© Douglas Griffith and healthymemory.wordpress.com, 2011. Unauthorized use and/or duplication of this material without express and written permission from this blog’s author and/or owner is strictly prohibited. Excerpts and links may be used, provided that full and clear credit is given to Douglas Griffith and healthymemory.wordpress.com with appropriate and specific direction to the original content.

Google vs. Facebook Revisited

February 9, 2011

A number of blog posts back I expressed disappointment that Facebook had replaced Google in terms of usage. The stated grounds for my disappointment was that Facebook consisted primarily of superficial postings. True, they are enjoyable and fun, but little is learned and there is little cognitive growth. Although it is true that there are trivial searches on Google, a Google search is more likely for some useful point of knowledge. So, according to my line of reasoning, Google users were more likely to benefit from cognitive growth than were Facebook users.

In retrospect, I think that I might have been a bit unfair with my Facebook criticism, even though I did admit that many professional organizations are on Facebook. This blog post falls into the category of transactive memory. Now if you search for transactive memory on the Wikipedia (or you can search for it on Facebook that will link you to the Wikipedia) you will find that it is memory shared among a group. Actually the Healthymemory Blog is waging a rather lonely vigil by including the other meaning of transactive memory, namely, information that is found in all forms of technology (the internet, but also in conventional libraries). Although I do think that Google provides a more ready entry to transactive memory in the sense of technology, Facebook provides an entry to transactive memory in terms of memories shared with people.

I should also note that cognitive growth does not require delving into deep academic topics. For purposes of a healthy memory, information about sports and movies can form new memory circuits and reinvigorate old memory circuits in the brain. So the important point is to be cognitively active. In this respect Facebook can be quite helpful. It can serve as a resource for sharing information and collaborating with fellow human beings.

Personally, I provide a poor example. The Healthymemory Blog does have a Facebook posting, but I have done nothing with it, so it is rather sparse. I am interested in any experiences readers of this blog might have had in using Facebook in learning about topics of interest and in sharing information regarding those topics of interest. Please leave your comments.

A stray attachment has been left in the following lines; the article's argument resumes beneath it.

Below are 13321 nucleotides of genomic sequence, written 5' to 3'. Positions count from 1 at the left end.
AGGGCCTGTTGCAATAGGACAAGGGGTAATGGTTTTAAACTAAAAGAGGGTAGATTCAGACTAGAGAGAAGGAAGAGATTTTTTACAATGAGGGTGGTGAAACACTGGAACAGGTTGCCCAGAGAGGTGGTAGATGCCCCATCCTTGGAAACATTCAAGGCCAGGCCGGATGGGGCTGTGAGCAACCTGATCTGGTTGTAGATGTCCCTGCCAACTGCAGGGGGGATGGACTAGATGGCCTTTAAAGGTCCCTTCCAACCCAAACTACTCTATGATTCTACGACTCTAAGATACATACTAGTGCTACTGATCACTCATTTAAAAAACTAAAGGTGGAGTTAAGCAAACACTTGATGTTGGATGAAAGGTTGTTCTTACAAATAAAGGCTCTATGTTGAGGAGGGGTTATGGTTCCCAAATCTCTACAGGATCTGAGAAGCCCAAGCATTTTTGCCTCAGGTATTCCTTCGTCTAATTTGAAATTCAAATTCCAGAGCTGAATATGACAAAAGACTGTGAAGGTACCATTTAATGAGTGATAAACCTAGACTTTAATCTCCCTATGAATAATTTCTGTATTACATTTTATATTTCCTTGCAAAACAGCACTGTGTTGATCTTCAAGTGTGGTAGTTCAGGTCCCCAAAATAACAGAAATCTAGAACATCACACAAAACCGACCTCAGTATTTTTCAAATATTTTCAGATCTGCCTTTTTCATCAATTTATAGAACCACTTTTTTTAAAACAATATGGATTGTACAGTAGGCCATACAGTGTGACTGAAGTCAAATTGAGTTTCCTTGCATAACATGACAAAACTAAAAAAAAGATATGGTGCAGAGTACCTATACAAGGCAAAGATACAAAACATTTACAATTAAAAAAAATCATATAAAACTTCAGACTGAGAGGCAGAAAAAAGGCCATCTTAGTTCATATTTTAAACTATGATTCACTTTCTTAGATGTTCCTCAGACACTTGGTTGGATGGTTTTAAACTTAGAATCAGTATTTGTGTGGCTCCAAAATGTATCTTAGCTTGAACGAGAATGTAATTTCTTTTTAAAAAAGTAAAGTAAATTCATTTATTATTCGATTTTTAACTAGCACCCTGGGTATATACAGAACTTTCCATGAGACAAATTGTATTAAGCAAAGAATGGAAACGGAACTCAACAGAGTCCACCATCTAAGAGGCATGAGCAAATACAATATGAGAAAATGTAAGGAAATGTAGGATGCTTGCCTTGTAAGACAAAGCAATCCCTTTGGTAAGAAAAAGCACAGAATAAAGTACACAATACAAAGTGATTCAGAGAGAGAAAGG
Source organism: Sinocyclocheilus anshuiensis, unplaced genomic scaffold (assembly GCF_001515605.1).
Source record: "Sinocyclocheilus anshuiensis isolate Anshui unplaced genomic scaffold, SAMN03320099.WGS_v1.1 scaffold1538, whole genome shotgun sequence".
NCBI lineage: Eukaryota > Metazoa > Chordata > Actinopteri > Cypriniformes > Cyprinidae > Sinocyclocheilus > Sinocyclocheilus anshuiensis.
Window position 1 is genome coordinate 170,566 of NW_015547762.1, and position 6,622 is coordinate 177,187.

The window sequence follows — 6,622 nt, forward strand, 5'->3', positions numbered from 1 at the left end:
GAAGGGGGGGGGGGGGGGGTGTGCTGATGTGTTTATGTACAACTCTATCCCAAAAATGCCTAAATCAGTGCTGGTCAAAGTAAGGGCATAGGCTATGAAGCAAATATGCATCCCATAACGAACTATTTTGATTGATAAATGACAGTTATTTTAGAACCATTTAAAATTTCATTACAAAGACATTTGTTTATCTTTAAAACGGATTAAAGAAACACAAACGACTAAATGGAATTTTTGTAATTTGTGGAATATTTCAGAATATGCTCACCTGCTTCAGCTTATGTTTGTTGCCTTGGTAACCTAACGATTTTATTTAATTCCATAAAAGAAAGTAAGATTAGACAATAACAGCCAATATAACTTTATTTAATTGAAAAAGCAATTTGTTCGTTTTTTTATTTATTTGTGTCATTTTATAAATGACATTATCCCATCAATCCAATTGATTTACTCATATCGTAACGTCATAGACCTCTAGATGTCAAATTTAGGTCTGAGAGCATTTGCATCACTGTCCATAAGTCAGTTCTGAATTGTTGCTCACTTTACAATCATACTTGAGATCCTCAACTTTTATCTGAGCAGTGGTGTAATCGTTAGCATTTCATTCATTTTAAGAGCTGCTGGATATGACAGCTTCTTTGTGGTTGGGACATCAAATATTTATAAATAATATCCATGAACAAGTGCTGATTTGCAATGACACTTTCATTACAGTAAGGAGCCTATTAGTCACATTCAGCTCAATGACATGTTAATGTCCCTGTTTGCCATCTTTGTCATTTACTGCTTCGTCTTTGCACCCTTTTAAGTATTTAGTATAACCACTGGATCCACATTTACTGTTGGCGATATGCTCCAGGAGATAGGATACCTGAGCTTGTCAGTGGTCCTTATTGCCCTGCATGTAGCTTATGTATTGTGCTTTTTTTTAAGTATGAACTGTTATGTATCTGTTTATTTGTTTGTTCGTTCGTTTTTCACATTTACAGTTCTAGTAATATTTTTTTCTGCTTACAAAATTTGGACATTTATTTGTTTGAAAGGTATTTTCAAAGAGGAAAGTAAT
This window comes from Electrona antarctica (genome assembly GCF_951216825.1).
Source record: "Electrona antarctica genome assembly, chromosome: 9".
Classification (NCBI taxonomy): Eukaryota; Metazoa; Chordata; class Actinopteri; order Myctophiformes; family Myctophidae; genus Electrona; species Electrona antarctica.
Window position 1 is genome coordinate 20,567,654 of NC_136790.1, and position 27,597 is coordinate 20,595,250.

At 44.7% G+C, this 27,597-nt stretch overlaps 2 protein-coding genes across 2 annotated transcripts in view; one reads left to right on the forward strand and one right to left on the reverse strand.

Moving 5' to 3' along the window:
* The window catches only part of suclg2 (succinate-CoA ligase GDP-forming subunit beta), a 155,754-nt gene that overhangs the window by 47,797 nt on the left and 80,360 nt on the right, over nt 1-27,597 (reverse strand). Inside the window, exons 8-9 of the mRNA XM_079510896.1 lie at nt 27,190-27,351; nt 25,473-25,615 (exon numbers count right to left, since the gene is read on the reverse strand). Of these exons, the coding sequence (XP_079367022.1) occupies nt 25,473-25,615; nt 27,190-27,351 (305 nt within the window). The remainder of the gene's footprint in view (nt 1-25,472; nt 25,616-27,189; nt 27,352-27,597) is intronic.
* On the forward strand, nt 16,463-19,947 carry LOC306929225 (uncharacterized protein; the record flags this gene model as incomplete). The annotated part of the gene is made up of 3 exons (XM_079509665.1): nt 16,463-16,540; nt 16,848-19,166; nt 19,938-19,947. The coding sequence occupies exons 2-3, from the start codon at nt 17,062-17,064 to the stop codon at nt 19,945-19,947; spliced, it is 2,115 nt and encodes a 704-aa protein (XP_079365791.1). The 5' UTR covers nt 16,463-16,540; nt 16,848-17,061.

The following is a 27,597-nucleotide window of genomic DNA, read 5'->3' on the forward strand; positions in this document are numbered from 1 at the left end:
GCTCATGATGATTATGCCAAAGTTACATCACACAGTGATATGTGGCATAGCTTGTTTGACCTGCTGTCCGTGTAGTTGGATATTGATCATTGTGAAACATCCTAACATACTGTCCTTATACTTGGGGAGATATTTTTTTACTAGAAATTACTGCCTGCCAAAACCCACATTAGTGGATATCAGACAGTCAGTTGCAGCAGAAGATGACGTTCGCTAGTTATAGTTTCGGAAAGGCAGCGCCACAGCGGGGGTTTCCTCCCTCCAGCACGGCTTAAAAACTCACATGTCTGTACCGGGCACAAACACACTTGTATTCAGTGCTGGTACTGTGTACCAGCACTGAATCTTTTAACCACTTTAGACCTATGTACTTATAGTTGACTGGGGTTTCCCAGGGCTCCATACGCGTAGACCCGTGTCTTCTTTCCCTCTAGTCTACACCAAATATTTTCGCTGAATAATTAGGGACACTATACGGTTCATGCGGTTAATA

© Douglas Griffith and healthymemory.wordpress.com, 2011. Unauthorized use and/or duplication of this material without express and written permission from this blog’s author and/or owner is strictly prohibited. Excerpts and links may be used, provided that full and clear credit is given to Douglas Griffith and healthymemory.wordpress.com with appropriate and specific direction to the original content.

Google vs. Facebook

January 19, 2011

I found the news that Facebook had surpassed Google in usage quite depressing, particularly with respect to considerations regarding cognitive growth and development. Of course, it seems that everyone, myself included, is on Facebook. Included here are professional organizations and businesses. So the news should not be surprising; so why then do I find it depressing?
Let us compare and contrast the reasons for using Google against the reasons for using facebook. Someone who uses Google is usually trying to learn something. This might simply be information on a restaurant, or a movie, or a stock investment. Or someone might be looking for the definition of a word or trying to understanding a topic. Someone who is really interested in a topic might be using Google Scholar. Or someone might be trying to remember what the name of something is by searching for other things that remind you of the thing. It seems to me that these activities lead to cognitive growth, of course, some to deeper levels than others. And you can use Google to find people and build social relationships.

Perhaps it is this last activity where Facebook excels over Google. It is true hat one can build and renew social relationships, but it seems that most “friending” is done at a superficial level. Some people “friend” just to boast of the number of friends they have. I continually receive “friend” requests from people I don’t know and can find no reason for wanting to know. With the exception of genuine social relationships, I see little on Facebook that would foster cognitive growth or a healthy memory. When I review most of the postings on Facebook, I do not think that it would be any great loss if they were lost forever. Now the loss of a truly great search engine like Google would be catastrophic.

Of course, Myspace was once a top website that has declined seriously in popularity. I just looked at the top websites as of January 5, 2011 and saw that Google was back on top. Now wikipedia.org was in 7th place. Wikipedia should be one of the premier websites for cognitive growth.

I would like to hear your opinions on this topic. Please submit your comments.

© Douglas Griffith and healthymemory.wordpress.com, 2011. Unauthorized use and/or duplication of this material without express and written permission from this blog’s author and/or owner is strictly prohibited. Excerpts and links may be used, provided that full and clear credit is given to Douglas Griffith and healthymemory.wordpress.com with appropriate and specific direction to the original content.